My choice has got to be Roland Emmerich’s disaster of a disaster flick, 2012. Honestly, I never tire of how stupendously, entertainingly awful it is.
Knee-jerk clichés abound in a shameless retread of The Matrix in which many levels of storytelling ineptitude are the only depth on offer. Can Hollywood please stop reincarnating the same old movies?
Ejiofor and Hathaway are game, but they’re grasping for something solid, and don’t find it. A deeply unsatisfying novelty artifact of the pandemic that fails to create a necessary sense of transgression.
There’s plenty of bruising action, but this fantastic slice of comic-book pulp emphasizes the humanity of its immortal heroes. Gina Prince-Bythewood elevates the familiar with emotional authenticity.
A flimsy treasure-hunt plot, a sexy song-and-dance number, and more of the same Elton John songs deployed with trite, lazy tedium. They mean to keep cranking out these dumb, dull movies, don’t they?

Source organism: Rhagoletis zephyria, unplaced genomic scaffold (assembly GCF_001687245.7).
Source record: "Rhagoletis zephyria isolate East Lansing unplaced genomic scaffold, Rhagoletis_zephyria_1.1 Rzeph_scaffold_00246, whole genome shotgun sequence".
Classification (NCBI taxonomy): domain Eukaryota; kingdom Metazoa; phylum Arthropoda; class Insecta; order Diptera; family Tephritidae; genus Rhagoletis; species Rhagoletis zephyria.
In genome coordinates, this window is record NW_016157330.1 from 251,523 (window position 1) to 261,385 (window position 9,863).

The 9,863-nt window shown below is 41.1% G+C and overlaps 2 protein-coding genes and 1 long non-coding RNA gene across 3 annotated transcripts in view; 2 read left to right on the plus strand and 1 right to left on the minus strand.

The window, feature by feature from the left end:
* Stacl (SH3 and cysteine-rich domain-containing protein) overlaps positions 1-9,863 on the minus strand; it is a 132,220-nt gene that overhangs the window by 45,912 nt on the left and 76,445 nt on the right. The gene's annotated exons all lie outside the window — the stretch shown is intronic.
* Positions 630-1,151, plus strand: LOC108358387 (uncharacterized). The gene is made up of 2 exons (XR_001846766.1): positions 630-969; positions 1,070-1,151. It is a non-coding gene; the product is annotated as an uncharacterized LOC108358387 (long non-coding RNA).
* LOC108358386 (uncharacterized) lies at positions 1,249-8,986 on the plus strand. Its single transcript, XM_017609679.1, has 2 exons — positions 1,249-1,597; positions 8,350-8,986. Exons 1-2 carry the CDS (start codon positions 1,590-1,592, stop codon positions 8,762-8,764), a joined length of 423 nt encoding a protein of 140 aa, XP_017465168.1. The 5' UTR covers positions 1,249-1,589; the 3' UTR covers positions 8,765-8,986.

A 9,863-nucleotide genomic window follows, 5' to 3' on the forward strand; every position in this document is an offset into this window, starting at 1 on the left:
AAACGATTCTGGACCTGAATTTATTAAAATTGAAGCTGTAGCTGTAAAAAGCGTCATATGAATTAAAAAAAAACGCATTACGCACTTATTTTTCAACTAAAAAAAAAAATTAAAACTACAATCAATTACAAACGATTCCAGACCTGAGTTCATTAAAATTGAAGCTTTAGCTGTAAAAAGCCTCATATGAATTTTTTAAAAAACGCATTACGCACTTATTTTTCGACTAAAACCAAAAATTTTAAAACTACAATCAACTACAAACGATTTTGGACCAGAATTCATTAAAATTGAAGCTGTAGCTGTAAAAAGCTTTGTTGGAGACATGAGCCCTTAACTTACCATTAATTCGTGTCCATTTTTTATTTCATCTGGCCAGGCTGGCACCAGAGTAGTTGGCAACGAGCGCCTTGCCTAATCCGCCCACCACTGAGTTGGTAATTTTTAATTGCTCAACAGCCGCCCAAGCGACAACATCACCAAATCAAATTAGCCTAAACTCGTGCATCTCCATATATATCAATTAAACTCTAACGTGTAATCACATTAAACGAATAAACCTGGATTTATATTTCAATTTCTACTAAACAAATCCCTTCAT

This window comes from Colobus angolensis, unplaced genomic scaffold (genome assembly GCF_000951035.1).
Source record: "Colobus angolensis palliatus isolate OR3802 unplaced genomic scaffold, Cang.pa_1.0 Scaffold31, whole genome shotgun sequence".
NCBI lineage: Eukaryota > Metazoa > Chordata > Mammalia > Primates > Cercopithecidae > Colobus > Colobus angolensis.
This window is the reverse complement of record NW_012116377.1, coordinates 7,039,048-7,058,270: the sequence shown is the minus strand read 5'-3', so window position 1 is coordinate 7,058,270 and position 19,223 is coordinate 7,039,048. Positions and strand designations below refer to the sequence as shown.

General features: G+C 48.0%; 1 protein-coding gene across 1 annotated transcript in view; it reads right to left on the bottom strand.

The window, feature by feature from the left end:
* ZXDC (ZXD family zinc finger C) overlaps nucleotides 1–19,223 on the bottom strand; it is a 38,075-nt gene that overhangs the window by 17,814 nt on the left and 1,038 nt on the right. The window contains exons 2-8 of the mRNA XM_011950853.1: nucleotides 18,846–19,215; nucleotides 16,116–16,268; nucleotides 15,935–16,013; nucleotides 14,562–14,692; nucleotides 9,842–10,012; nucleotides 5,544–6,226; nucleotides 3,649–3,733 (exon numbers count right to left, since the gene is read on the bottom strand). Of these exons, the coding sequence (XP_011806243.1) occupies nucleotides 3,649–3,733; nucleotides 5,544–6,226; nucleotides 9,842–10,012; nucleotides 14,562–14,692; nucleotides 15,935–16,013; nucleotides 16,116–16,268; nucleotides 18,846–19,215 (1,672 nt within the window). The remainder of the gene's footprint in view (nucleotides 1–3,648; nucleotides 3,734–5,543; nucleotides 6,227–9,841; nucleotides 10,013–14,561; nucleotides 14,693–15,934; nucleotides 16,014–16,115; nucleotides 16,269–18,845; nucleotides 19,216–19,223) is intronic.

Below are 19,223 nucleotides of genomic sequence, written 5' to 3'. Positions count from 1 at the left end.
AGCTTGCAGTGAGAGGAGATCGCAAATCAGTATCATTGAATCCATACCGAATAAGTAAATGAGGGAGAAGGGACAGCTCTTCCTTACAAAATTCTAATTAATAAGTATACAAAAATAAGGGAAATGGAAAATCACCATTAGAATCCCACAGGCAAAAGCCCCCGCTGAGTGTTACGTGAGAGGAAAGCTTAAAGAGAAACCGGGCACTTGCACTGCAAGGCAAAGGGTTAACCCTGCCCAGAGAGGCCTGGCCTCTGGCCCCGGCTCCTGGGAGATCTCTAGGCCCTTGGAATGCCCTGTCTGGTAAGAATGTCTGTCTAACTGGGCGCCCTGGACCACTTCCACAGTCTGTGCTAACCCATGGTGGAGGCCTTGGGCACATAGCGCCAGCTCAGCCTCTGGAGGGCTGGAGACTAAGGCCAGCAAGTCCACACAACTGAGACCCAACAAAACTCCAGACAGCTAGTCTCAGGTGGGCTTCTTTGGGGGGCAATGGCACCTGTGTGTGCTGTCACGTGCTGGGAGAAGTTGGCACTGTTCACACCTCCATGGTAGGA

A fiercely feminist and proudly revisionist historical drama that offers a powerful and much-needed rebuke to modern Christianity. Enrapturingly beautiful and intensely emotional.
Busy with CGI to hide the emptiness where the emotional core should be. Even the mechanics of getting a man from mere mortal to demigod-in-a-cape are rote.
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How did a genre-smashing director make a heist thriller so generic, with characters too unlikable to be engaging but not twisted enough to be intriguing?
The 2009 Oscar-winning Best Foreign Language Film has been given a listless Hollywood makeover, one that wastes Chiwetel Ejiofor’s effortless sincerity.